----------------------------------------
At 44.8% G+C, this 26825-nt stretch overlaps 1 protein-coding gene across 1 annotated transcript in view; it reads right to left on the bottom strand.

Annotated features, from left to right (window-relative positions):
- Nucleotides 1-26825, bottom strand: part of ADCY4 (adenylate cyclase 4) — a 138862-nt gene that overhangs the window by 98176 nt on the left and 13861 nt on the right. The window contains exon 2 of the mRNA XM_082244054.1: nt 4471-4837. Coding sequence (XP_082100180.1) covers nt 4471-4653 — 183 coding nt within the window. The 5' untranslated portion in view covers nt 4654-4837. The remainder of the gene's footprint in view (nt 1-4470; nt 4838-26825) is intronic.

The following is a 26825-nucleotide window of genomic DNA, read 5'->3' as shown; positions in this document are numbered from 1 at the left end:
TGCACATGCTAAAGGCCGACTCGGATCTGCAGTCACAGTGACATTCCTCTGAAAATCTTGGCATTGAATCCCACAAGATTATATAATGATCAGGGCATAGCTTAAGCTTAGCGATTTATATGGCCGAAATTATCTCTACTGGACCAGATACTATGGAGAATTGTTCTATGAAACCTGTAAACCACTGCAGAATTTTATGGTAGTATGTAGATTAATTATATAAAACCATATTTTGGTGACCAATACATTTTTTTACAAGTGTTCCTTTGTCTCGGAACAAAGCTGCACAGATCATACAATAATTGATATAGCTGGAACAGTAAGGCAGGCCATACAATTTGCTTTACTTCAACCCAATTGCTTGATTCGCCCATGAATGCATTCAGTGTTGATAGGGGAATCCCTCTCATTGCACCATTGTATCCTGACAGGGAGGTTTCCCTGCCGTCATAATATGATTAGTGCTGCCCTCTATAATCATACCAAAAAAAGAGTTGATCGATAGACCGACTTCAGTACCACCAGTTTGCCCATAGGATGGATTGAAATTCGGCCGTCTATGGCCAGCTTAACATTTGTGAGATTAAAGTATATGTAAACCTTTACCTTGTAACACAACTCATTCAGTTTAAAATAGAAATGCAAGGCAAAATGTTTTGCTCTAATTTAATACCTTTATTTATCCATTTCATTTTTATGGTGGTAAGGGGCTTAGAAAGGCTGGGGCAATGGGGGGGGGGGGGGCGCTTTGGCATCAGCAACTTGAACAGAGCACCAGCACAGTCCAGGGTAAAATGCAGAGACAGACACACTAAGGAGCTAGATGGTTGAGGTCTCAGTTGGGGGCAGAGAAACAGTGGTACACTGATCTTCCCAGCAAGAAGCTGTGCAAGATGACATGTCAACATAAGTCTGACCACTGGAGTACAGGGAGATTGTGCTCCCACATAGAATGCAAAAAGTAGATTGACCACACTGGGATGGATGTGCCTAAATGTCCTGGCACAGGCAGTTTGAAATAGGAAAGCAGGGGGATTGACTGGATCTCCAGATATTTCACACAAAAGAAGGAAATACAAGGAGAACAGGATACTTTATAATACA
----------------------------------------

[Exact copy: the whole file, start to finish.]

At 44.8% G+C, this 26825-nt stretch overlaps 1 protein-coding gene across 1 annotated transcript in view; it reads right to left on the bottom strand.

Annotated features, from left to right (window-relative positions):
- Nucleotides 1-26825, bottom strand: part of ADCY4 (adenylate cyclase 4) — a 138862-nt gene that overhangs the window by 98176 nt on the left and 13861 nt on the right. The window contains exon 2 of the mRNA XM_082244054.1: nt 4471-4837. Coding sequence (XP_082100180.1) covers nt 4471-4653 — 183 coding nt within the window. The 5' untranslated portion in view covers nt 4654-4837. The remainder of the gene's footprint in view (nt 1-4470; nt 4838-26825) is intronic.

The following is a 26825-nucleotide window of genomic DNA, read 5'->3' as shown; positions in this document are numbered from 1 at the left end:
TGCACATGCTAAAGGCCGACTCGGATCTGCAGTCACAGTGACATTCCTCTGAAAATCTTGGCATTGAATCCCACAAGATTATATAATGATCAGGGCATAGCTTAAGCTTAGCGATTTATATGGCCGAAATTATCTCTACTGGACCAGATACTATGGAGAATTGTTCTATGAAACCTGTAAACCACTGCAGAATTTTATGGTAGTATGTAGATTAATTATATAAAACCATATTTTGGTGACCAATACATTTTTTTACAAGTGTTCCTTTGTCTCGGAACAAAGCTGCACAGATCATACAATAATTGATATAGCTGGAACAGTAAGGCAGGCCATACAATTTGCTTTACTTCAACCCAATTGCTTGATTCGCCCATGAATGCATTCAGTGTTGATAGGGGAATCCCTCTCATTGCACCATTGTATCCTGACAGGGAGGTTTCCCTGCCGTCATAATATGATTAGTGCTGCCCTCTATAATCATACCAAAAAAAGAGTTGATCGATAGACCGACTTCAGTACCACCAGTTTGCCCATAGGATGGATTGAAATTCGGCCGTCTATGGCCAGCTTAACATTTGTGAGATTAAAGTATATGTAAACCTTTACCTTGTAACACAACTCATTCAGTTTAAAATAGAAATGCAAGGCAAAATGTTTTGCTCTAATTTAATACCTTTATTTATCCATTTCATTTTTATGGTGGTAAGGGGCTTAGAAAGGCTGGGGCAATGGGGGGGGGGGGGGCGCTTTGGCATCAGCAACTTGAACAGAGCACCAGCACAGTCCAGGGTAAAATGCAGAGACAGACACACTAAGGAGCTAGATGGTTGAGGTCTCAGTTGGGGGCAGAGAAACAGTGGTACACTGATCTTCCCAGCAAGAAGCTGTGCAAGATGACATGTCAACATAAGTCTGACCACTGGAGTACAGGGAGATTGTGCTCCCACATAGAATGCAAAAAGTAGATTGACCACACTGGGATGGATGTGCCTAAATGTCCTGGCACAGGCAGTTTGAAATAGGAAAGCAGGGGGATTGACTGGATCTCCAGATATTTCACACAAAAGAAGGAAATACAAGGAGAACAGGATACTTTATAATACA